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Posts Tagged ‘solar’

New Exoplanet Too Big For Its Stars


An artist's impression of HATS-6. Credit ANU

An artist’s impression of HATS-6. Credit ANU

The Australian discovery of a strange exoplanet orbiting a small cool star 500 light years away is challenging ideas about how planets form.

“We have found a small star, with a giant planet the size of Jupiter, orbiting very closely,” said researcher George Zhou from the Research School of Astrophysics and Astronomy.

“It must have formed further out and migrated in, but our theories can’t explain how this happened.”

In the past two decades more than 1,800 extrasolar planets (or exoplanets) have been discovered outside our solar system orbiting around other stars.

The host star of the latest exoplanet, HATS-6, is classed as an M-dwarf, which is one of the most numerous types of stars in galaxy. Although they are common, M-dwarf stars are not well understood. Because they are cool they are also dim, making them difficult to study.

Link To Full Story

Astronomers Discover And “Weigh” Infant Solar System

December 8, 2012 Leave a comment

Astronomers have found the youngest still-forming solar system yet seen, an infant star surrounded by a swirling disk of dust and gas more than 450 light-years from Earth in the constellation Taurus.

The star currently has about one-fifth the mass of the Sun, but, the scientists say, will likely pull in material from its surroundings to eventually match the Sun’s mass. The disk surrounding the young star contains at least enough mass to make seven Jupiters, the largest planet in our Solar System.

“This very young object has all the elements of a solar system in the making,” said John Tobin, of the National Radio Astronomy Observatory. Tobin and his colleagues used the Submillimeter Array and the Combined Array for Millimeter-wave Astronomy to study the object, called L1527 IRS, residing in a stellar nursery called the Taurus Cloud.

Full Story: http://www.nrao.edu/pr/2012/youngsystem/

Hinode Mission to Capture Annular Solar Eclipse This Weekend


On May 20-21, 2012 an annular eclipse of the Sun will be visible from within a narrow corridor along Earth’s northern Hemisphere — beginning in eastern Asia, crossing the North Pacific Ocean, and ending in the western United States. A partial eclipse will be visible from a much larger region covering East Asia, North Pacific, North America and Greenland.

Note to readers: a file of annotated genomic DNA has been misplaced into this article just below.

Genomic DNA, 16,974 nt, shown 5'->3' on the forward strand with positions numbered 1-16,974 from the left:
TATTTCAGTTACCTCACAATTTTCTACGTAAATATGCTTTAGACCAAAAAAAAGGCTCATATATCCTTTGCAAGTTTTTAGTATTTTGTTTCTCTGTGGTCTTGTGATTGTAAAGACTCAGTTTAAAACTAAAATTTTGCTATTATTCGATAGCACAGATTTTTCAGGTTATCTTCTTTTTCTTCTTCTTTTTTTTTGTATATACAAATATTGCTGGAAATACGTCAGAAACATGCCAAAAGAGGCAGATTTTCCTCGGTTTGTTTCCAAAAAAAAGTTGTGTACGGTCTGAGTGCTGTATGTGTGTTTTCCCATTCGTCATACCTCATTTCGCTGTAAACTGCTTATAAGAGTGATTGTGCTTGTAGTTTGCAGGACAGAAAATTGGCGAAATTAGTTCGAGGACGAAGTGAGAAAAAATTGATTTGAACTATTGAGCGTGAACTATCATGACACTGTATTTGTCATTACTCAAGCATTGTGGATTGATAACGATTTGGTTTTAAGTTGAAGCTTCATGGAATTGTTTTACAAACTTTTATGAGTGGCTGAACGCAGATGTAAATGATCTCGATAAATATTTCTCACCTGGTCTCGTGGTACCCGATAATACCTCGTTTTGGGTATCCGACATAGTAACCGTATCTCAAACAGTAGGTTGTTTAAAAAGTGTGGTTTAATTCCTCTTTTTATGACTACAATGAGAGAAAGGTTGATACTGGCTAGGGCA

The joint JAXA/NASA Hinode mission will observe the eclipse and provide images and movies that will be available on the NASA website at http://www.nasa.gov/sunearth. Due to Hinode’s orbit around the Earth, Hinode will actually observe 4 separate partial eclipses.” Scientists often use an eclipse to help calibrate the instruments on the telescope by focusing in on the edge of the moon as it crosses the sun and measuring how sharp it appears in the images. An added bonus: Hinode’s X-ray Telescope will be able to provide images of the peaks and valleys of the lunar surface.

Full Story: http://www.nasa.gov/mission_pages/sunearth/news/eclipse-2012.html

Partial — and Annular — Eclipse of the Sun


People with clear skies across most of the U.S., Canada, and Mexico will experience a partial eclipse of the Sun late this Sunday afternoon (May 20, 2012). Only those near the Eastern Seaboard will miss out.

And, if you happen to be in a swath of land running from Northern California to Texas, you’ll also get a very special kind of partial eclipse: an annular eclipse, in which the rim of the Sun becomes a brilliant ring completely encircling the black silhouette of the Moon.